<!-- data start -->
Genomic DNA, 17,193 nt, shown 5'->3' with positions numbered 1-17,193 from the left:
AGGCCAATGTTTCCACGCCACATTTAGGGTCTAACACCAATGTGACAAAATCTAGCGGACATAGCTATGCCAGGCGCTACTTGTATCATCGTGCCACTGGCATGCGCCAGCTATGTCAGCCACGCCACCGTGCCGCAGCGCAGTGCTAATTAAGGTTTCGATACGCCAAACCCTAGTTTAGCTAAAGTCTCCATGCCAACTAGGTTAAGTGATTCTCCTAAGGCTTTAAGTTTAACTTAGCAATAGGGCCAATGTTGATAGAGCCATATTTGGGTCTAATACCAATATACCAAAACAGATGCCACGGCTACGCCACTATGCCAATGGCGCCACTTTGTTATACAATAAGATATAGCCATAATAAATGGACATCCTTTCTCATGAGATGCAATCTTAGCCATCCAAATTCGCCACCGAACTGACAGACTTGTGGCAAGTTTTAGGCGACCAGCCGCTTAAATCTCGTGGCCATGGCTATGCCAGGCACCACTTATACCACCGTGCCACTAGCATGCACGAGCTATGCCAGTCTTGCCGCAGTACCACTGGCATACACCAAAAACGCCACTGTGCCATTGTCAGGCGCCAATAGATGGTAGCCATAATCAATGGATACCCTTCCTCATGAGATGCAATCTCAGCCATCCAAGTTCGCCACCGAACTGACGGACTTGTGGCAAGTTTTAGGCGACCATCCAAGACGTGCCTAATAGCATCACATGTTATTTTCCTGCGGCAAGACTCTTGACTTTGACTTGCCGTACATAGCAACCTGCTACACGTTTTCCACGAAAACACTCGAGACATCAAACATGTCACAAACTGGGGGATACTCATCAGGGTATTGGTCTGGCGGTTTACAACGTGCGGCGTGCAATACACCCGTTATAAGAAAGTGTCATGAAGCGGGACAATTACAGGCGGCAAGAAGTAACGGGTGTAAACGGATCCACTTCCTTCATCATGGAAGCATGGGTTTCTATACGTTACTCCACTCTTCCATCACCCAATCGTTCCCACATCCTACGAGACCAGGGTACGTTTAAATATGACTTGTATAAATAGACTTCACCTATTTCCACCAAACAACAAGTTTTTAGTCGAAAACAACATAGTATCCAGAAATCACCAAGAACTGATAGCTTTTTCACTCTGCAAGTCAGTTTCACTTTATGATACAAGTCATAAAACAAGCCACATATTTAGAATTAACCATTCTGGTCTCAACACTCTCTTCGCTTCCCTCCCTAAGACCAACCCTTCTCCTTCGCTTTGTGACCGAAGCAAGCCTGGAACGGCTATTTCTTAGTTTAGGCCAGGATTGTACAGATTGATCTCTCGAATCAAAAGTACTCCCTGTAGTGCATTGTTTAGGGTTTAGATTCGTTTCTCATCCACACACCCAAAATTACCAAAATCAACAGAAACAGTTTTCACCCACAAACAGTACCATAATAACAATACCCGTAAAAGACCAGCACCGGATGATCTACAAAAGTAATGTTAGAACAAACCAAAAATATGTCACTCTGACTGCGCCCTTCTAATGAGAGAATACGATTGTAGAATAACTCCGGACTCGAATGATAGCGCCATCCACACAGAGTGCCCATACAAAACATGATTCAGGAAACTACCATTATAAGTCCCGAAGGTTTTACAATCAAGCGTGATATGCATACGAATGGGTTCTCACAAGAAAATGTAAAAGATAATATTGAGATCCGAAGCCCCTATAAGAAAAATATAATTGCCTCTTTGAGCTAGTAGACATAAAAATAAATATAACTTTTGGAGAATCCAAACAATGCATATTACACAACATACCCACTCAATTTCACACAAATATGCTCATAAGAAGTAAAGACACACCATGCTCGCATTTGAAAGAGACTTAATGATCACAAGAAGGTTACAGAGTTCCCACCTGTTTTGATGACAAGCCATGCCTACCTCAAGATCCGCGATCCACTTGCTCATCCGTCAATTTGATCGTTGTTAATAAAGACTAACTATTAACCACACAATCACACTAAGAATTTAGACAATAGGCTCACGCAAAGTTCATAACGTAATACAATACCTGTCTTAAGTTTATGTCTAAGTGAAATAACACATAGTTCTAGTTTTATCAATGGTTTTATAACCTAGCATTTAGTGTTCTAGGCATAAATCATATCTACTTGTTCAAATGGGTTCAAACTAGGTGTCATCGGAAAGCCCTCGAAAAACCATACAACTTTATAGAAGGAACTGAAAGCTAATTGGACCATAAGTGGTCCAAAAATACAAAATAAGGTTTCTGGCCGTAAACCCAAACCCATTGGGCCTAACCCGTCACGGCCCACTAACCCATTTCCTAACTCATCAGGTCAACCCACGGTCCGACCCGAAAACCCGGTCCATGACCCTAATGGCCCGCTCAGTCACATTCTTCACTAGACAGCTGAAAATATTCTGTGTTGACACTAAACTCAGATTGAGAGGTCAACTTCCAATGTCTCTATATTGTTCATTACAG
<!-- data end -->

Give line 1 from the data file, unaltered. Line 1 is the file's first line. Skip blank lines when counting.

Genomic DNA, 17,193 nt, shown 5'->3' with positions numbered 1-17,193 from the left: